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Version: 0.5


Runner handles the execution of the Action according to the action property, which defines what should be executed. There are multiple runners, such as Helm Runner, CloudSQL Runner, Argo Workflow Runner.


Each Engine implementation needs to have at least one built-in runner. The built-in runner has only the Interface and no Implementation definition. To ensure that, you need to add the spec.abstract: true property in the Interface that describes the runner.

The Kubernetes Engine uses Argo Workflow as the built-in runner. The cap.interface.runner.argo Interface defines the schema for the runner arguments. The Argo Workflow was selected, as it is a Kubernetes-native implementation, and it supports passing data between steps.

In the future, we will abstract all the built-in runners under a common Interface by using the OCI Image and OCI Runtime specifications. Each Engine implementation will have to fulfill this OCI runner Interface.

The goal for the runner concept is not to limit you to built-in runners only but also to give you the ability to define and use different runners. You can define a different runner such as Helm Runner. First, you need to create an Interface definition to describe possible input and output values.

ocfVersion: 0.0.1
kind: Interface
prefix: cap.interface.runner.helm
name: run
# ...
value: |-
"$schema": "",
"type": "object",
"properties": {
"name": {
"type": "string",
"title": "The name of installed release"
"namespace": {
"type": "string",
"title": "The namespace schema",
path: cap.type.helm.chart.release
revision: 0.1.0

Next, you need to create at least one Implementation. To do so, you need to create an OCI image with a binary inside. The binary should read mounted data and execute a given functionality. For example, for Helm Runner it will be helm install, helm delete, etc.

The custom runner Implementation manifest should be described using one of the built-in runners, so Engine knows how to mount rendered input data and how to run the OCI image. For Argo Workflow built-in Runner, the Helm Runner manifest could look like this:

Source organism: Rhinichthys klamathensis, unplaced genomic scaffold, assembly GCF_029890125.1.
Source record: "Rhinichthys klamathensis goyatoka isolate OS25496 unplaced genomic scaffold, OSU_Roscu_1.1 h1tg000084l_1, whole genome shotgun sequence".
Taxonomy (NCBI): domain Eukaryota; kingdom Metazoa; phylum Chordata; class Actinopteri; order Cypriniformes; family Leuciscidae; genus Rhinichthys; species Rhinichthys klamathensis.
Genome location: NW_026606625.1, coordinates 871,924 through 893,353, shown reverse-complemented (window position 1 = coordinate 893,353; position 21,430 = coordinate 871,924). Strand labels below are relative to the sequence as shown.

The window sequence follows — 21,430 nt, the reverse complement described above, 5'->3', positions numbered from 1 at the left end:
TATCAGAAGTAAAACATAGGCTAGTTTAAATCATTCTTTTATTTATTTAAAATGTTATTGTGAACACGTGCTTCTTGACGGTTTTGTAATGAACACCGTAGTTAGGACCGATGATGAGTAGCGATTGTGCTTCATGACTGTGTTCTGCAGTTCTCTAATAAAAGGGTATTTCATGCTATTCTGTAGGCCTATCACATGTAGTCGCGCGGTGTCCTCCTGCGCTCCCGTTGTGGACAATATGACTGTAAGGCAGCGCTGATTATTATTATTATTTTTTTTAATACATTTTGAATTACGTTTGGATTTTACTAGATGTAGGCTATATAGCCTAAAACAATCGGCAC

ocfVersion: 0.0.1
kind: Implementation
prefix: cap.implementation.runner.helm
name: run
# ...
runnerInterface: cap.interface.runner.argo
entrypoint: helm
- name: helm
- name: input-parameters # The input parameters that holds information what should be executed
path: "/runner-args"
- name: runner-context
path: "/runner-context"
- name: helm-release
path: "/out/helm-release"
value: "{{inputs.artifacts.runner-context.path}}"
value: "{{inputs.artifacts.input-parameters.path}}"

As you see, for this definition, as a part of Argo workflow, Kubernetes Engine runs the OCI image on Kubernetes and handles dedicated input and output data for this runner. The helm-values and helm-release arguments need to be described under dedicated Interface for Helm Runner.


The following diagram visualizes how Engine runs an Action using built-in Argo Workflow Runner.

  1. Capact Engine watches the Action custom resources. Once the Action is rendered and a user approved it, Engine executes it.

  2. Capact Engine creates a Kubernetes Secret with the input data.

  3. Capact Engine creates a Kubernetes Job with the Argo Workflow Runner, and mounts the Secret from the 2nd step as the volume.

  4. Argo Workflow Runner reads the input data from the filesystem and based on it creates the Argo Workflow custom resource.

  5. Argo Workflow Controller watches Argo Workflows and executes them in a given Namespace. As a result, the actual Action is executed, e.g. Mattermost installation, cluster benchmarks, etc.

Input data

Each runner must consume the following environment variables:

Environment Variable NameDescription
RUNNER_CONTEXT_PATHSpecifies the input path for the YAML file that contains the runner context.
RUNNER_ARGS_PATHSpecifies the input path for the YAML file that stores rendered data from the Implementation spec.action.args property.

The file with runner context has the following structure: